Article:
Must-visit places to experience with your dog in the North East
The North-East boasts some of the best must visit spots for dog-lovers. We have created the ultimate list of cafes, manor houses and restaurants for you and your furry friends.
The North East also has a lot to offer in terms of nature, and the region has an award-winning array of natural landscapes which celebrate this…
This spot has a really rustic cottage feel to it, complete with foliage decorating the exterior walls. This Durham bed and breakfast is still very much within the confines of the flaneur-esque sleepy streets of the city centre with plenty of Durham pubs and restaurants to enjoy.
The semi-concealed retreat allows dogs and their owners to saunter back and enjoy a night’s rest after a day of exploring the nearby UNESCO World Heritage Site of Durham Cathedral and Castle. Serving up homely but restaurant standard pub grub, with an impressive selection of local ales and wines for the connoisseurs out there.
The Kingslodge Inn
Beamish offers a unique historical experience and it is a firm favourite with North East natives, plus it is the perfect place to discover how life was before we all relied on mobile phones! You and your dog can stroll through one of Britain’s most visited open “living museums”, finding out about the rich history of the area and its surroundings. A fictional yet functioning town, with a pub, sweet shop and bakery amongst others, visitors and their pets can experience first-hand what life was like in the North East over a hundred years ago.
If you’re looking for a dog friendly pub in Alnwick, this traditional spot was recently a silver award winner in the North East England Tourism Awards.
Both the pub and restaurant of this hotel is appropriately named after Hogsmeade from Harry Potter. It is the perfect place to reside whilst you explore everything the town has to offer, including the nearby Alnwick Castle Gardens or the town square. With 53 spacious en-suite bedrooms couples, families and well- behaved pooches to explore England’s most northern National Park.
Hog’s Head Inn
The Tyne Bar
This quayside pub is a focal point on the Ouseburn valley and it has been since it opened in the 90’s, revolutionising the cultural atmosphere of the area. With an impressive selection of beers, local ales and spirits, it’s a great place to sit amongst the laidback atmosphere and watch the sunset over the river with their free live music events on a Friday blasting out from under the bridge.
Book worms rejoice! A roaring fire in the winter, a homely café churning out all the seasonal goods from paninis to the nations favourite sausage and mash, as well as a perpetual pot of coffee brewing in the foyer. Dog’s can wander freely between the aisles curiously sniffing the pungent aromas from the first editions of the 19th century onwards, whilst their owners debate which of Hemingway’s poems was his best.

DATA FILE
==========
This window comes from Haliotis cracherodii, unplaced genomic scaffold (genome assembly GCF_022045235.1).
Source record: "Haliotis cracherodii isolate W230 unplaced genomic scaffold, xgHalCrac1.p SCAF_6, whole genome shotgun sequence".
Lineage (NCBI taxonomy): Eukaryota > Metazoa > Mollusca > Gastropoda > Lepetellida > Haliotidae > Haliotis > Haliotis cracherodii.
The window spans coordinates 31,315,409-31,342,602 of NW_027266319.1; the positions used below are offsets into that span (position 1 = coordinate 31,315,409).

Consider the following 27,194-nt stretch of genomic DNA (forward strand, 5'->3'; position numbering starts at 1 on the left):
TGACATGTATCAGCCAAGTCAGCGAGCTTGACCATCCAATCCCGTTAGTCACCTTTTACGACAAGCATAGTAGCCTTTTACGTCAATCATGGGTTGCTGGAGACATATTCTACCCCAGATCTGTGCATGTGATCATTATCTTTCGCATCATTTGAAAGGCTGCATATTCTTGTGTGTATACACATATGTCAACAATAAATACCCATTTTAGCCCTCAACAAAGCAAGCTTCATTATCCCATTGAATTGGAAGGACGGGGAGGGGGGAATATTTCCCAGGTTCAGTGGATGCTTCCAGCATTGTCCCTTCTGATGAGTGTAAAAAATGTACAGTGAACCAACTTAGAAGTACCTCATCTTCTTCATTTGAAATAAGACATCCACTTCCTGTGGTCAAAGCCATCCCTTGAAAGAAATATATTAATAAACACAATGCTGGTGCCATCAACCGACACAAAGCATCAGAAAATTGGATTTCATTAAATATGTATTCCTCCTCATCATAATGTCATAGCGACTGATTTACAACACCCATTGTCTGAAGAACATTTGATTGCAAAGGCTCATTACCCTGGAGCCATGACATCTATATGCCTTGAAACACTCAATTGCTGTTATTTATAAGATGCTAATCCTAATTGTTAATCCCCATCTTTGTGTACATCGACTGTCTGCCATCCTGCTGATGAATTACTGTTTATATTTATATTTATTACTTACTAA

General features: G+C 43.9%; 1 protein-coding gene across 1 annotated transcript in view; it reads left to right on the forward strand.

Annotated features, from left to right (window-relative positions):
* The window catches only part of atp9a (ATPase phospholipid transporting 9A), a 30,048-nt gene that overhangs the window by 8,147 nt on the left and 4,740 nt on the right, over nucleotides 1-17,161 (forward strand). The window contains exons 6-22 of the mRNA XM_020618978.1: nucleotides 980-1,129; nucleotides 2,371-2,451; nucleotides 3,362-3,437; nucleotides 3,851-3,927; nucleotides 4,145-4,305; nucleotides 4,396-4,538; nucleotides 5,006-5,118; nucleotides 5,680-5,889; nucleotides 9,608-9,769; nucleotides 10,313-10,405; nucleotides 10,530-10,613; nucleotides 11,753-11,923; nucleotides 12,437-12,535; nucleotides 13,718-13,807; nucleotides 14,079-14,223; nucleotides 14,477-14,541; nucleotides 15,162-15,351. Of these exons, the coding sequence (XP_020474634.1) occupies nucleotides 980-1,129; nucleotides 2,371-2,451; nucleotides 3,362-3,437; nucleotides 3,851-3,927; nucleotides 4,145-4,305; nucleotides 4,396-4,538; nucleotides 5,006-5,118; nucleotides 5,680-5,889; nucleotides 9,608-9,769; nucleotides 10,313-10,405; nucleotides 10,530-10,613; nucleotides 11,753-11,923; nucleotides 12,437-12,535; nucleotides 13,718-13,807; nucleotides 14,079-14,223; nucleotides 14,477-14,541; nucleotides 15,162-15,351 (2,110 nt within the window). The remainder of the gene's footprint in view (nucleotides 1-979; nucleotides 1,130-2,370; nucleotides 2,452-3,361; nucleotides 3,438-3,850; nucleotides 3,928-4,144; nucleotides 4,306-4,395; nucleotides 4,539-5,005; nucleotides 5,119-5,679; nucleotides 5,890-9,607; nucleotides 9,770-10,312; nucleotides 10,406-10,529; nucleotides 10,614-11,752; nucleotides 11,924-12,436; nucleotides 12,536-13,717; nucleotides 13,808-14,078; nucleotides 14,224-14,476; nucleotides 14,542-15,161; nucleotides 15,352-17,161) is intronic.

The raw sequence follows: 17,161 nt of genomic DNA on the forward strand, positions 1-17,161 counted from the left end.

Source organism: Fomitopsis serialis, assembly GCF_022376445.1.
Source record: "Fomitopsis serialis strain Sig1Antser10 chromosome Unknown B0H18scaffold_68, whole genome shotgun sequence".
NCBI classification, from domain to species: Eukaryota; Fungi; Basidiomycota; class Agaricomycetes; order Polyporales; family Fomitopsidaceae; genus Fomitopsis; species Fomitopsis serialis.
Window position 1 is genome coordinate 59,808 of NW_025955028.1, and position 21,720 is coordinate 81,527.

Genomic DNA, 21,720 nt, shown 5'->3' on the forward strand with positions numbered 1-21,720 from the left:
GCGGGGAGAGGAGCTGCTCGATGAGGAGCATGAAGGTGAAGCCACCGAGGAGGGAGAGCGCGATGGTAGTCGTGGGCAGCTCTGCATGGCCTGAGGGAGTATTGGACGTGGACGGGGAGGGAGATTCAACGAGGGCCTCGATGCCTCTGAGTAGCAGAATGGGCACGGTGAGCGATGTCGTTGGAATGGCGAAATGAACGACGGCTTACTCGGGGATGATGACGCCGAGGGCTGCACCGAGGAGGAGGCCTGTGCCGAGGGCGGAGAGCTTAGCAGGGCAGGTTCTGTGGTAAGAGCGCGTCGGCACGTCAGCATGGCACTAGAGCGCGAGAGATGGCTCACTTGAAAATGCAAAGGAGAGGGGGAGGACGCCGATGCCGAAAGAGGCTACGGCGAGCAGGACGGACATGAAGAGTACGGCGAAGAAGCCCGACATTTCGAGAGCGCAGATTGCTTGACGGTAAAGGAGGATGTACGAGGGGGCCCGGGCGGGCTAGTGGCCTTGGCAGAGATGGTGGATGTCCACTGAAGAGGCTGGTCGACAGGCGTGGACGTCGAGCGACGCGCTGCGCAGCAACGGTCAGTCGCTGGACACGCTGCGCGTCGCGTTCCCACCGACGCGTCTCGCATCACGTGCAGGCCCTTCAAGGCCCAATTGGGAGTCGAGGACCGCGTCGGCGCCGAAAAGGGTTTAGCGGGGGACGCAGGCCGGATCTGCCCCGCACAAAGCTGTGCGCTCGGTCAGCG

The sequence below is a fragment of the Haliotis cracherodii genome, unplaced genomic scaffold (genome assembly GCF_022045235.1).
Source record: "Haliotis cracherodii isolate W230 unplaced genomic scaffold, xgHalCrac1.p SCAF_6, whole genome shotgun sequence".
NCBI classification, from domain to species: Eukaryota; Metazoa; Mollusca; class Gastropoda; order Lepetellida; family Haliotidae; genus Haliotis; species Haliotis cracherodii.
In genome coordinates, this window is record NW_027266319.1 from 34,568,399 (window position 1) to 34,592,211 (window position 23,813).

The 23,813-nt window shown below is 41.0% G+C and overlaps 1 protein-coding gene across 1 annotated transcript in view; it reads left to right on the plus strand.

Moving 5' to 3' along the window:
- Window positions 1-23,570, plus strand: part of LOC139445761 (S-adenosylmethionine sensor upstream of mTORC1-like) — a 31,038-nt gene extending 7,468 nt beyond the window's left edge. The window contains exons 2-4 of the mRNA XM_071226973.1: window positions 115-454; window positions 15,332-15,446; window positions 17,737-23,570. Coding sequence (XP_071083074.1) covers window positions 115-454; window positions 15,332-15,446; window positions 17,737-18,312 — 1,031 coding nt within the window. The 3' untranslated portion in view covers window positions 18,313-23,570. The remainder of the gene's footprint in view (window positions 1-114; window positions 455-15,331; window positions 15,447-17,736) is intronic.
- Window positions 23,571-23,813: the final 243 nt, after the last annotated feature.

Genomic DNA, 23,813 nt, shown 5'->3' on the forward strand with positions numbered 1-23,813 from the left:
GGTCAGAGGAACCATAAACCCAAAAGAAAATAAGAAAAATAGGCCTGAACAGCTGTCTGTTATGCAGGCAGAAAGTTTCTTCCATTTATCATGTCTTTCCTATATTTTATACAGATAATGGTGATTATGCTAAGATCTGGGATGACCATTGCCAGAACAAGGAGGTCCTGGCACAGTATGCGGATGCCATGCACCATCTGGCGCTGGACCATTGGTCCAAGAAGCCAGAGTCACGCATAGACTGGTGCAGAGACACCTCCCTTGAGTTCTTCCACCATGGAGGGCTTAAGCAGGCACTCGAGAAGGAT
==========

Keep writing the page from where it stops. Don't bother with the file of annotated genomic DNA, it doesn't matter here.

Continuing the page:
Seaton Lane Inn
This spot makes a perfect base for exploring County Durham and Seaham, nestled a short distance away from Lord Byron’s Walk and only five minutes in a car from the coast. It boasts some seriously impressive food credentials, including the Inn’s famous Sunday dinners which can be enjoyed in their recently refurbished quirky, bohemian interior. It’s known as one of the best dog friendly pubs in Seaham!
This building was originally a farmstead, and it has been around or centuries., it was recently converted into a Northumbrian Inn, with a secret garden and conservatory for the sunnier months. Flying the flag for the greenest hotel in Northumberland, being the first hotel to install a carbon neutral heating system. Nestled in the sleepy village of Wark, this is a great location to explore the surrounding Hadrian’s Wall area.
Riley’s fish shack
This venue has really soared in both popularity and quality in recent years, and Riley’s Fish Shack is a must-visit if you want to sample some street-food inspired fish dishes. The shack is busy all year round, even in winter, with the help of blankets and heaters, with a canopy sheltering from the rain. As soon as you venture down the steps from the main road, the mouth-watering smell of seared sea food grilled in the wood-fire oven will entice you in.
Northumberland won UK Holiday Destination of the Year in 2017, and rightly so: since then, more tourists have spent time uncovering its underrated natural beauty. Eshott Hall fits neatly within the themes of nature and heritage, concealed behind trees and claimed by ivy. The manor house has maintained its Grade II Listed status with its professionalism and grandeur hospitality, where dog owners can bring along their furry loved ones to meander the grounds.
The Commissioners Quay Inn
You simply can’t miss this building, the Commissioners Quay Inn is the centerpiece of Blyth’s historic quayside functions as an impressive pub, restaurant and bed and breakfast that sits snugly on Blyth’s historic quay area. With beautiful views of the marina and out towards the sea, you can wake up to the sound of the morning waves from your own personal balcony. If you’re looking to explore the town of Blyth, the Inn allows easy access to all local shops and pubs, despite itself being on the edge of the town’s perimeter.
The Salt House Kitchen is a reflective mirror of the beach it sits opposite, and its namesake is inspired by the area’s rich history. The beach that it overlooks is where locals used to extract salt from the sea water and dissolve it in salt kitchens. Its canine enthusiasm is so prominent that they’ve even conjured up a menu just for dogs, so their pleading eyes and whimpers will not be in vain. Their outdoor area is designated solely for dogs, so best to bring a jacket in the colder months, as the open sea air can get quite nippy!